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The Extreme Female Brain

Where eating disorders really come from

From a biological perspective, it wouldn’t make much sense if the minds of men and women were identical. There are some important genetic, anatomical, and physiological differences between men and women: given the many brain-body connections, it is both realistic and reasonable to expect that male and female brains may work in slightly different ways, giving rise to sex differences in cognitive abilities, personality, emotions, and behavior.

Countless studies in psychology have shown that, on average, men perform better than women on spatial cognitive tasks, while women are better than men at learning and using languages. In addition, we all know that women are generally better than men at guessing what other people may be thinking or feeling, and more importantly, caring about it: men can be pretty insensitive about these things. According to British psychologist Simon Baron-Cohen, the differences between male and females brains can be summarized as follows: men are better at “systemizing”, which involves carefully analyzing information and categorizing it in relation to some principles, while women are better at “empathizing”, which involves understanding and caring about other people’s feelings. These, of course, are generalizations about the average male and female mind; there is a lot of variation within each sex and substantial overlap between the sexes, so that there are men with relatively feminine minds and women with more masculine minds. Similarly, men and women differ substantially, on average, in how much testosterone they have in their bodies but there is also a great deal of within-sex variation and overlap between the sexes, with some men who have low, female-like testosterone profiles, and some women who have more testosterone than the average man.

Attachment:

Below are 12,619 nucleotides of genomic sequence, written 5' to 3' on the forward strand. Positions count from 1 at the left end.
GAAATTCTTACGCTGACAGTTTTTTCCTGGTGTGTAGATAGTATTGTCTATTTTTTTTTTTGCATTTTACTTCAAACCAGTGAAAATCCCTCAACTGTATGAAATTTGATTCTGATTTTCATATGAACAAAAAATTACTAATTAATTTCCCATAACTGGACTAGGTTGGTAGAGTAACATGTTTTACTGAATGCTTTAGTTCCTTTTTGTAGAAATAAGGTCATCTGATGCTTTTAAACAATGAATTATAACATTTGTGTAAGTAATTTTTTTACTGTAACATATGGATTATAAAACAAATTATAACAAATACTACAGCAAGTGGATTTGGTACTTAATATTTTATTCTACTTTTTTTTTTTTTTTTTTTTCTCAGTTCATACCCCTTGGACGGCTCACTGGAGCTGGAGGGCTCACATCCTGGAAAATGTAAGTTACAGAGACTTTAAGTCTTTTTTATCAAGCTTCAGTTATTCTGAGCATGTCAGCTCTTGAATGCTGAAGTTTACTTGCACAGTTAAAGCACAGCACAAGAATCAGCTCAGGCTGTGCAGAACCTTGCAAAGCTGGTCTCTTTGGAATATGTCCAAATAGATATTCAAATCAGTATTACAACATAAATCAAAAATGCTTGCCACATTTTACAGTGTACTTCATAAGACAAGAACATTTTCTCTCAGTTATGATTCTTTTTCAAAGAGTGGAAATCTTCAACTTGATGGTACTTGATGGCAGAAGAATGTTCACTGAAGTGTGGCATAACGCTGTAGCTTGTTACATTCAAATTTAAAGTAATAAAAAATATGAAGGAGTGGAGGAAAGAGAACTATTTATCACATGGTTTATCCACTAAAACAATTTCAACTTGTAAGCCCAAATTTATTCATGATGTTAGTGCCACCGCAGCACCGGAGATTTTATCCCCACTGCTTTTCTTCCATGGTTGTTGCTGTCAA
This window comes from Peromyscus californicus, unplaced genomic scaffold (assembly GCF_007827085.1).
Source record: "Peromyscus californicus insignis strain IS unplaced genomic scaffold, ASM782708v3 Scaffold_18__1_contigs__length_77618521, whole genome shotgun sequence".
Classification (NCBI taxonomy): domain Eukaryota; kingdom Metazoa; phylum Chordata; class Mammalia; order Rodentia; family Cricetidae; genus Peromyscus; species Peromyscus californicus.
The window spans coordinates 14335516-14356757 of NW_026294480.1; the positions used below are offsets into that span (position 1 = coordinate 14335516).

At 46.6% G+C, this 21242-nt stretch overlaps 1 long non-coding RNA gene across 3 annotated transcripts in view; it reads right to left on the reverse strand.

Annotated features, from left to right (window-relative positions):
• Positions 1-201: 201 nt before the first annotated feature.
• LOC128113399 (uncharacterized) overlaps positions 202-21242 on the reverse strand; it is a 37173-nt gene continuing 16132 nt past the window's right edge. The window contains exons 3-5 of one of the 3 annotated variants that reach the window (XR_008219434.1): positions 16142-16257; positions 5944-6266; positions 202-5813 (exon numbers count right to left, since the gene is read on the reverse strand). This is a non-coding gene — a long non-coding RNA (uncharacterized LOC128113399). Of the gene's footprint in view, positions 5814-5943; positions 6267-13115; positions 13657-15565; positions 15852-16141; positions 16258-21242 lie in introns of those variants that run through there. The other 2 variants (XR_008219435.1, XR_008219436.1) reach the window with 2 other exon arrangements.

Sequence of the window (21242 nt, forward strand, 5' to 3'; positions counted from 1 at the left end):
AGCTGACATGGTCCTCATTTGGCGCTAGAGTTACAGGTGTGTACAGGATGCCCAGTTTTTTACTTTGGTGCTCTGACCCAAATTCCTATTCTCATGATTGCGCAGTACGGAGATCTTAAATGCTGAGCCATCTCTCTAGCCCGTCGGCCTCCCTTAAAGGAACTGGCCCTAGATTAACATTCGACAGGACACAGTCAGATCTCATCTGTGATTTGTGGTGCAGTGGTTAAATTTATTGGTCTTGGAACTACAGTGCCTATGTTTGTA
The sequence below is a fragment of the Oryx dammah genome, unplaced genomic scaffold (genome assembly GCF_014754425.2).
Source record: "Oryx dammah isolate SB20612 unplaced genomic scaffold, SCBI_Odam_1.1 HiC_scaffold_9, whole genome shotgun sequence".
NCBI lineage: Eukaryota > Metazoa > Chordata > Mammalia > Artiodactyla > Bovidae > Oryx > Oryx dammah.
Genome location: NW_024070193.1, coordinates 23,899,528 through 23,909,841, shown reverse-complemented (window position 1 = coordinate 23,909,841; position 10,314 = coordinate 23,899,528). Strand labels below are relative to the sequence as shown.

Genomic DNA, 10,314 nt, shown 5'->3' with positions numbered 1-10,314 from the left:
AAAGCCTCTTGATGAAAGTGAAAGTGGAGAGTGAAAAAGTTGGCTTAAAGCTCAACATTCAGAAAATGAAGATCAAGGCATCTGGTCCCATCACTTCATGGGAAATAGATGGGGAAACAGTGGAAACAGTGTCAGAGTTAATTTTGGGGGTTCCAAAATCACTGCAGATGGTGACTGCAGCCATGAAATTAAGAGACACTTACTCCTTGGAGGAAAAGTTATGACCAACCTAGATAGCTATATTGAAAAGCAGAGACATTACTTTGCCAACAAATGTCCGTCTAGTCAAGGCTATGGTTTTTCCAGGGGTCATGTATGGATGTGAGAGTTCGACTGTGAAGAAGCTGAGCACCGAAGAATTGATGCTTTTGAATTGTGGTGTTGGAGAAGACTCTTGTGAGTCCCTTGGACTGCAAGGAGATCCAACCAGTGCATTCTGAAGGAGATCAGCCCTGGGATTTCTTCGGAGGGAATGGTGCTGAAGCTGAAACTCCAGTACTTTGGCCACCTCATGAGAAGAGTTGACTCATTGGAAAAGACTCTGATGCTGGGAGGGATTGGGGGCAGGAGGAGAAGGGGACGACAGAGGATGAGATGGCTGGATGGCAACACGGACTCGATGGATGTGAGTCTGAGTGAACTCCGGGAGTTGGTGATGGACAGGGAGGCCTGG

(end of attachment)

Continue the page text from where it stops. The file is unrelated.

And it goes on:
From an evolutionary perspective, the psychological differences between the sexes are probably adaptive; they evolved to solve different problems that men and women were repeatedly confronted with during our evolutionary history. But if mental masculinity and femininity are distributed continuously in our species, what about the individuals who are at the opposite ends of this distribution, those who have an extreme male or an extreme female brain? Is it possible that these individuals are not as well-adapted as the individuals who have more moderate levels of male or female mindedness, or maybe a well-balanced combination of the two?

It turns out that, when it comes to brains, being a super-male may not be such a good deal. According to Baron-Cohen, Autism-Spectrum-Disorders (ASD), which are far more common in males than in females, may reflect the expression of an extreme male brain, one that has extremely high systemizing skills and extremely low empathizing ones. Individuals with ASD often have excellent abilities for analyzing, organizing, and remembering technical information but poor abilities for communication, expressing emotions, and understanding the emotional and communicative expressions of others. Baron-Cohen has suggested that this extreme male brain may be the result of exposure to too much testosterone in the first trimester of pregnancy.